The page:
Cybersecurity is one of the hottest issues in today’s workplace. Every employee must adhere to their company’s cybersecurity best practices, such as protecting data and using strong, effective passwords. Equally as important is being aware of the more common cyber attacks, especially phishing.
Phishing is a cybercriminal’s attempt to obtain sensitive company data or your personal information by representing themselves as a legitimate party in an email. A phishing attack could result in the loss of important company information as well as personal usernames, passwords, credit card numbers, or identity theft. If you have any questions at all about the legitimacy of an email, do not click on any links, and do not respond. Contact your security office for further instructions. It is important that your company leaders are aware of all attempted attacks as they are involved in annual Cybersecurity Budget Planning.
You have likely received one or more of the following phishing emails:
1. Classic Phishing Emails
A deceptive phishing email is typically used to obtain personal information or login credentials. A classic example is the tech support scam. We have all received them – from Microsoft, PayPal, Apple or any other company that we have accounts with. At a glance, they look legitimate and are usually pretty alarming with wording such as “we’ve detected something unusual” or “we’ve temporarily suspended your account”. But if you look closer, it is not difficult to tell that it is fake because it will likely include:
- A generic greeting as opposed to personalized
- Grammar and spelling mistakes that simply would not occur in a professional email
- A non-recognizable web address when you hover over the links
If you are at all suspicious, do not click on any of the links, and certainly do not enter any personal or company information.
2. Infected Attachments
Email attachments are a common way for cybercriminals to obtain your personal and login information. Attachments may be .doc or .js but the most dangerous are .html attachments. They are often overlooked by antivirus software, as .html is not usually associated with phishing attacks. Further, because you are used to seeing .html attachments from your bank or credit card company, you might be likely to open the attachment without giving it a second thought. Do not open attachments unless you are expecting one and, even at that, a phone call to confirm that it is legitimate is a good idea.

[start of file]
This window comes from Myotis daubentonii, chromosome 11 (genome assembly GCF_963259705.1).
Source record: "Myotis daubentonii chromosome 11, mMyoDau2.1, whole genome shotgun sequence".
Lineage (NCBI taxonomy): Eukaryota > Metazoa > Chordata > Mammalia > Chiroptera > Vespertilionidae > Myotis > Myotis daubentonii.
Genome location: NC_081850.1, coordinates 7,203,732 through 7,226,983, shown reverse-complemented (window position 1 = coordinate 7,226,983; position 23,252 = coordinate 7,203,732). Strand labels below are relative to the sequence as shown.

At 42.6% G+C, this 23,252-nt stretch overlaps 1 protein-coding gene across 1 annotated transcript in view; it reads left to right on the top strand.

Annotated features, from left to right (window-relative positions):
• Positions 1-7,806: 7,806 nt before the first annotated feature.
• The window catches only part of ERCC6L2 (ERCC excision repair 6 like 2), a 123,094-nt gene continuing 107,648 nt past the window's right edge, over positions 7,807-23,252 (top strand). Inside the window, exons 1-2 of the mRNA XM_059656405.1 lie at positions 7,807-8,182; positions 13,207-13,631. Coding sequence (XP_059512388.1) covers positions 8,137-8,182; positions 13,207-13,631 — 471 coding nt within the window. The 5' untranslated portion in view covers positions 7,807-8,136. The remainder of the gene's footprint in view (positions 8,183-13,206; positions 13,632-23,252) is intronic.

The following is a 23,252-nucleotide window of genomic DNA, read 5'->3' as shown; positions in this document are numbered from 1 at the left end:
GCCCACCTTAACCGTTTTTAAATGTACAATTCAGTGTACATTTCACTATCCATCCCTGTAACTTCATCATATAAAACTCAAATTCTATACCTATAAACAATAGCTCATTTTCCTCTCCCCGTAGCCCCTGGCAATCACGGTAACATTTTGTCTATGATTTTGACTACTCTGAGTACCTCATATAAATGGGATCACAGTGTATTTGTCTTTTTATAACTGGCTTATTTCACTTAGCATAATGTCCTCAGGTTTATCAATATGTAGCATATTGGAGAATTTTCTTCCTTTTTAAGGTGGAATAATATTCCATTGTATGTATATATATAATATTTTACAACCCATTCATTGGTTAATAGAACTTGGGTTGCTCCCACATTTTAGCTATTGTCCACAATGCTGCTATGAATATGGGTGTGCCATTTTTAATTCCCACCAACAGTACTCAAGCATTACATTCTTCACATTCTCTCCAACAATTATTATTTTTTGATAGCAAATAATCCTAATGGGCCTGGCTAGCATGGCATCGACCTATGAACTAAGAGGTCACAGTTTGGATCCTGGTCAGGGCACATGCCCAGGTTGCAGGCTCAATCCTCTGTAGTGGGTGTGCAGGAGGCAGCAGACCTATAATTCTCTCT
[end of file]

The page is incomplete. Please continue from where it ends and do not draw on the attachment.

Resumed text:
Another type of infected attachment used in phishing attacks is macros with payloads. A macro is a crafted script that runs in the background of Microsoft software. You never even know it is there, and the payload is the ransomware that it hopes to install on your computer. The key is to keep your macros disabled and do not enable them unless you verify the attachments are not harmful.
3. Social Media Exploits
Several social media sites have been the target of attacks. Many Facebook users have received messages in their Messenger account from the account of someone they know. Clicking on the attached image file could result in the installation of malware on your computer. Even though it appears to have come from a friend, do not open any Messenger attachments without confirming that it is legitimate.
LinkedIn is also a popular target because of the vast amount of personal and professional information it contains. The hackers use this data to craft emails allegedly from your bank or other financial institutions. Be careful and limit your personal information if possible.
4. CEO Fraud Scams
CEO Fraud is an attack in which the cybercriminal impersonates a company executive and instructs employees in Human Resources or Accounting to send out confidential information or to make an unauthorized money transfer. Unless you had prior notice of this request, always confirm before acting.
These are just a few of the more common phishing exploitations you might encounter, both in your personal and professional life. Be aware and, if you have any concerns, confirm before acting.